Air filter. As with most HVAC units, one of the most important things a homeowner can do to extend the life and maximize the unit's efficiency is to regularly clean or change the filters. If done according to the owner's manual, this simple geothermal system preventative maintenance practice can help keep the unit working effectively by keeping the air coil free of dust and debris.
Condensate drain. Homeowners should also periodically check the condensate drain. Just as with air conditioning units, condensation can form on the coils of geothermal systems during the warmer months. As the condensation flows away, it can take dirt and dust with it, which, over time, can potentially clog the condensate drain. Check the drain once per season to make sure water flow isn't being impeded.
Since geothermal units are closed systems, and contain chemicals like refrigerants, most maintenance and repairs should be performed by a certified technician. Here are just a couple of the geothermal maintenance checks a Trane Comfort Specialist can do during your yearly HVAC inspection.
Coolant. Geothermal systems work by sending coolant, or a mixture of water and coolant, through a series of tubes underground, where they exchange heat to regulate the temperature of your home. And while these tubes do not usually require maintenance, it is possible for a leak to form. A Trane Comfort Specialist can test the lines to make sure no leaks are present, and that the coolant level is correct.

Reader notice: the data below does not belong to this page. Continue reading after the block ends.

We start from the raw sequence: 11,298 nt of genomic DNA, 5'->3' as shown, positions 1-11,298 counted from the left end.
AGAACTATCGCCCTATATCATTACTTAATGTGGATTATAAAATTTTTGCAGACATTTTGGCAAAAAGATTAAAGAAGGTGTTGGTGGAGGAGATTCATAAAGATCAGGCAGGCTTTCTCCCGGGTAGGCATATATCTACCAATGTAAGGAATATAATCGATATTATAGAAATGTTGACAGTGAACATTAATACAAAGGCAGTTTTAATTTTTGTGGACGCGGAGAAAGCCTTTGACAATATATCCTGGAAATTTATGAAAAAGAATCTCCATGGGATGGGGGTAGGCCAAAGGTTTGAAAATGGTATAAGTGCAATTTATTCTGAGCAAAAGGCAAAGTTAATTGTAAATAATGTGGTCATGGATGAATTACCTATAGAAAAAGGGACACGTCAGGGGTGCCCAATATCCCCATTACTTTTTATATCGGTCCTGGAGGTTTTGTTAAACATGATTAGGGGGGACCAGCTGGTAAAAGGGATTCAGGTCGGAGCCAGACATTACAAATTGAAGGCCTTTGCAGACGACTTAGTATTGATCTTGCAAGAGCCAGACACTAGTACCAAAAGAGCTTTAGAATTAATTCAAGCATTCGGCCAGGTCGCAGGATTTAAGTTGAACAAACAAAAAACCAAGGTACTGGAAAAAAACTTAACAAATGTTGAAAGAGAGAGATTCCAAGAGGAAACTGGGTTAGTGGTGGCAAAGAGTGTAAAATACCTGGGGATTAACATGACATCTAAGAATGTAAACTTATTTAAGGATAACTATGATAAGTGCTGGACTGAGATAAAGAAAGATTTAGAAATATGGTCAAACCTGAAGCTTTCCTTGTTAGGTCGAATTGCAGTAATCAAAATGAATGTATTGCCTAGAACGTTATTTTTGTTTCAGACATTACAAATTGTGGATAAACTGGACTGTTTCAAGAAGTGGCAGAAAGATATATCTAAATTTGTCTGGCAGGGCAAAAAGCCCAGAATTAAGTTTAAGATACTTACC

Underground pipes. If the technician does locate a leak, it will have to be repaired. Leaks in underground geothermal pipes are rare, but if present, they can significantly impact your system's ability to heat and cool your home.
Compared to other HVAC units, geothermal systems are relatively low maintenance. But damage over time can occur, and geothermal units should be checked once per year by a Trane Comfort Specialist. Contact your dealer today to schedule a yearly service check in your home.
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